Jane booked herself on a holiday to China, but decided to leave her travel insurance arrangements until a few days before she left. However, Jane’s mother suddenly became very ill and she ended up cancelling the trip before buying travel insurance. The airlines and hotels had a non-refundable booking policy and would not refund Jane any of the money she’d already paid. Since she did not have travel insurance, she wasn’t able to make a cancellation claim, either. Jane found herself without a holiday and out of pocket for $6,200. If Jane had organised her travel insurance early on, she could have made a claim for the funds she lost and then used the money to re-book her trip later on. Don’t leave your travel insurance until the last minute! If you cancel your trip, your losses can impact your finances significantly. Source: This case study was originally posted by insureandgo.com.au
Jane booked herself on a holiday to China, but decided to leave her travel insurance arrangements until a few days before she left. However, Jane’s mother suddenly became very ill and she ended up cancelling the trip before buying travel insurance.
The airlines and hotels had a non-refundable booking policy and would not refund Jane any of the money she’d already paid. Since she did not have travel insurance, she wasn’t able to make a cancellation claim, either.
Jane found herself without a holiday and out of pocket for $6,200. If Jane had organised her travel insurance early on, she could have made a claim for the funds she lost and then used the money to re-book her trip later on.
Don’t leave your travel insurance until the last minute! If you cancel your trip, your losses can impact your finances significantly.
Source: This case study was originally posted by insureandgo.com.au
The table below provides a snapshot of travel insurance products for an under 70-year-old travelling to China, sorted by star rating.
What should travel insurance cover you for?
You should make sure that your insurance covers you for:
- The destination/s you will be visiting
- Your general level of risk, depending on what you will be doing on your trip
- Luggage and baggage items
- Any additional valuables you decide to bring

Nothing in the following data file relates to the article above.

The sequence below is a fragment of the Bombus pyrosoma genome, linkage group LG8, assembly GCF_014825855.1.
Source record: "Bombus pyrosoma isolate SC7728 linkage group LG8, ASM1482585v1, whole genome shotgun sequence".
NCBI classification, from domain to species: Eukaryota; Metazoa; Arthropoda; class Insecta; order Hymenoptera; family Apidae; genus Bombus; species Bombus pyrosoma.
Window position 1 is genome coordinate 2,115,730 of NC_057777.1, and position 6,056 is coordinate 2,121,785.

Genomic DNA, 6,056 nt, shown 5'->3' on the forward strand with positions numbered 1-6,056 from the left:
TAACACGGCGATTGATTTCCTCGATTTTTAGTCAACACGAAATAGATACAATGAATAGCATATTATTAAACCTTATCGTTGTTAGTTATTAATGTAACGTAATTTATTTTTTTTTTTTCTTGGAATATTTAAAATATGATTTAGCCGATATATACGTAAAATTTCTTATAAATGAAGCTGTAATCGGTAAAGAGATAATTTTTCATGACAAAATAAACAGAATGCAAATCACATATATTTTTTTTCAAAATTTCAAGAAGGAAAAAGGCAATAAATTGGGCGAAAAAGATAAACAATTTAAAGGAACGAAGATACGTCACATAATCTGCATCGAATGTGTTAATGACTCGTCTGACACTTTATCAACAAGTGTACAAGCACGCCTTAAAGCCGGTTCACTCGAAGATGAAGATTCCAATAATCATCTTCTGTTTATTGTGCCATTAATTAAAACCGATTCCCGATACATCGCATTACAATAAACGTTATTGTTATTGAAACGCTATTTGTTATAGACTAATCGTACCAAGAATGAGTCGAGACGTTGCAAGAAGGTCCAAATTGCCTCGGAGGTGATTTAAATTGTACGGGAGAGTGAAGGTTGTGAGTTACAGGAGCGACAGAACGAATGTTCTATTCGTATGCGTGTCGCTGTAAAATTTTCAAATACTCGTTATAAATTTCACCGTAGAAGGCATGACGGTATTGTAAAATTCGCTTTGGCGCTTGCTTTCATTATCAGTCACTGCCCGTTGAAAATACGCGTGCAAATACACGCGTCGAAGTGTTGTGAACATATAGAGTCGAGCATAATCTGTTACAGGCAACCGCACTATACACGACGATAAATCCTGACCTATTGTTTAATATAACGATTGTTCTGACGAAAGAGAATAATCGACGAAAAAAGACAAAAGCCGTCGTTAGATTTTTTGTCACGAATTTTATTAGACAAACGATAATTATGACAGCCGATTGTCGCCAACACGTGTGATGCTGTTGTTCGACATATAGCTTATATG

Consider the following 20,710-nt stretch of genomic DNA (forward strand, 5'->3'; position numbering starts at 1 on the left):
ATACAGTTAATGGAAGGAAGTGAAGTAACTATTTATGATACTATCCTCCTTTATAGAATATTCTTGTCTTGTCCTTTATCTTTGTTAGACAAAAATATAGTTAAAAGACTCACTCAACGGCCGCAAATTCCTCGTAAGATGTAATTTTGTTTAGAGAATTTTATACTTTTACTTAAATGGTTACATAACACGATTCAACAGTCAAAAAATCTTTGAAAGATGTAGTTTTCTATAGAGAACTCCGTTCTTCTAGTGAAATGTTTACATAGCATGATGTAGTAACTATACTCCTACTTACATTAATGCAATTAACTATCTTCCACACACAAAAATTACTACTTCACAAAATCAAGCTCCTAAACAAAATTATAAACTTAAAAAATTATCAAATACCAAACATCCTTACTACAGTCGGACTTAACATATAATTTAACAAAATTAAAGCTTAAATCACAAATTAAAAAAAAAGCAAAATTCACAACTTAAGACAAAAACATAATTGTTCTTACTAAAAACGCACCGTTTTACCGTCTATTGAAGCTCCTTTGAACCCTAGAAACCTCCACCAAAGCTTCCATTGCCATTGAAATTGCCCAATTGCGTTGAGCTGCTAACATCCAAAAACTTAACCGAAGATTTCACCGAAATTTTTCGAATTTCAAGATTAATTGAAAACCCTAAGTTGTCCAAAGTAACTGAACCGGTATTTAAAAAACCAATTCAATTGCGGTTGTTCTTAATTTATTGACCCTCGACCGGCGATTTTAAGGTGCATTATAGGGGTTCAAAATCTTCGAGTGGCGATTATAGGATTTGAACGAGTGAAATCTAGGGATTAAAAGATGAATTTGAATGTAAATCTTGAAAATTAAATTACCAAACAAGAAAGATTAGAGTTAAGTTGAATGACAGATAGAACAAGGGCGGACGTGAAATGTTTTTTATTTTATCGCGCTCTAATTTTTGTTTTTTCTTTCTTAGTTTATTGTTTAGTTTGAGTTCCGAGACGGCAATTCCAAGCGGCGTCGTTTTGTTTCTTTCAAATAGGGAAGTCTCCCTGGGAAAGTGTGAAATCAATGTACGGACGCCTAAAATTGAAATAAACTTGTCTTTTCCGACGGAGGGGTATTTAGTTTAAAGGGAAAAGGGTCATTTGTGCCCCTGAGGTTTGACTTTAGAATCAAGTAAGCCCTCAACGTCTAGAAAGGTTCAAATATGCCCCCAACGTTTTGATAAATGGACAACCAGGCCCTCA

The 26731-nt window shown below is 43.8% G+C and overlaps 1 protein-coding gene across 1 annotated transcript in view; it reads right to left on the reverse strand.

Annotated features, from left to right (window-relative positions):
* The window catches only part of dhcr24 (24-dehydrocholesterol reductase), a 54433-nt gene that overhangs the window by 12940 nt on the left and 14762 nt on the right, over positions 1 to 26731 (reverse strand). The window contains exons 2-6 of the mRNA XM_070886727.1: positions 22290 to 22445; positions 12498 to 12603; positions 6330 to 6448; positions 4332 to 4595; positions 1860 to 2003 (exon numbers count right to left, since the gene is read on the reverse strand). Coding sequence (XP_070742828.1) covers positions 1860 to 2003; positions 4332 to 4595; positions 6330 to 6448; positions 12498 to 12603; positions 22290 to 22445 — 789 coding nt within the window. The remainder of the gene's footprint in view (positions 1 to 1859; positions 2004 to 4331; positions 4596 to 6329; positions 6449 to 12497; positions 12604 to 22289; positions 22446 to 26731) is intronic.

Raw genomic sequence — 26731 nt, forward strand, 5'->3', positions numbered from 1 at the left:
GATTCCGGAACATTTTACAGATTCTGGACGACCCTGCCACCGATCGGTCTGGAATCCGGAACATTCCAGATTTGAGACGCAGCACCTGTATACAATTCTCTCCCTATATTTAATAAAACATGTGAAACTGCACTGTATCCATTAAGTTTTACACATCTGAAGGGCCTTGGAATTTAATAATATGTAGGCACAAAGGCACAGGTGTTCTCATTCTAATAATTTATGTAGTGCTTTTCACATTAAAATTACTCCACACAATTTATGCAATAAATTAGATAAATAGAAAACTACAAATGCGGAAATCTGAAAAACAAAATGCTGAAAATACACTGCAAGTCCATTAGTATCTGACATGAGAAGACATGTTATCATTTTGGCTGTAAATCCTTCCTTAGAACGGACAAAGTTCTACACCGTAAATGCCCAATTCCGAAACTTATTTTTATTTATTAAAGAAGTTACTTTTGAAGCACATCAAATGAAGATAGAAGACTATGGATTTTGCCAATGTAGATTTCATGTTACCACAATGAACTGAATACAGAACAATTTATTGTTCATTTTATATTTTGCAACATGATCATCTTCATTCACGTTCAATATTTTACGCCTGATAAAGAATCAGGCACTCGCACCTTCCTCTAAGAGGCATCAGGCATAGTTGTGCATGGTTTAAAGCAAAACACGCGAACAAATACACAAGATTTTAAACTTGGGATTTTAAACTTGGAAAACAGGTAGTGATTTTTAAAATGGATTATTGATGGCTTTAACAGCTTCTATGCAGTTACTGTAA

- Your planned activities and sports while away
- Your specific needs, such as age or pre-existing medical conditions
If you don’t yet know what you’ll be taking or what activities you’ll be doing, that’s okay. If you’ve yet to figure out some parts of your trip, you can still book your travel insurance based on an estimate of what cover you feel you will need.
If you then make any plans or changes that may not be covered (e.g. you decide to go bungee jumping, take your laptop or visit another country), simply contact the insurer and they can discuss any changes/upgrades to your policy.
Canstar is an information provider and in giving you product information Canstar is not making any suggestion or recommendation about a particular insurance product. If you decided to apply for a travel insurance, you will deal directly with an insurance provider, and not with Canstar. Rates and product information should be confirmed with the relevant insurance provider. For more information, read our detailed disclosure, important notes and additional information.The inclusions mentioned represent a selection of what is covered at the time of writing. Additional terms and conditions may apply to different features. Additional fees may apply to the product. Canstar is not making any suggestion or recommendation to you about this product. Please ensure that you read the product disclosure statement to determine all the current options and inclusions for the product you are considering.
Important Notes: The Star Ratings in this table were awarded in August 2016. The search results do not include all providers and may not compare all features relevant to you. View the Canstar Travel Insurance Star Ratings Methodology and Report. The rating shown is only one factor to take into account when considering products.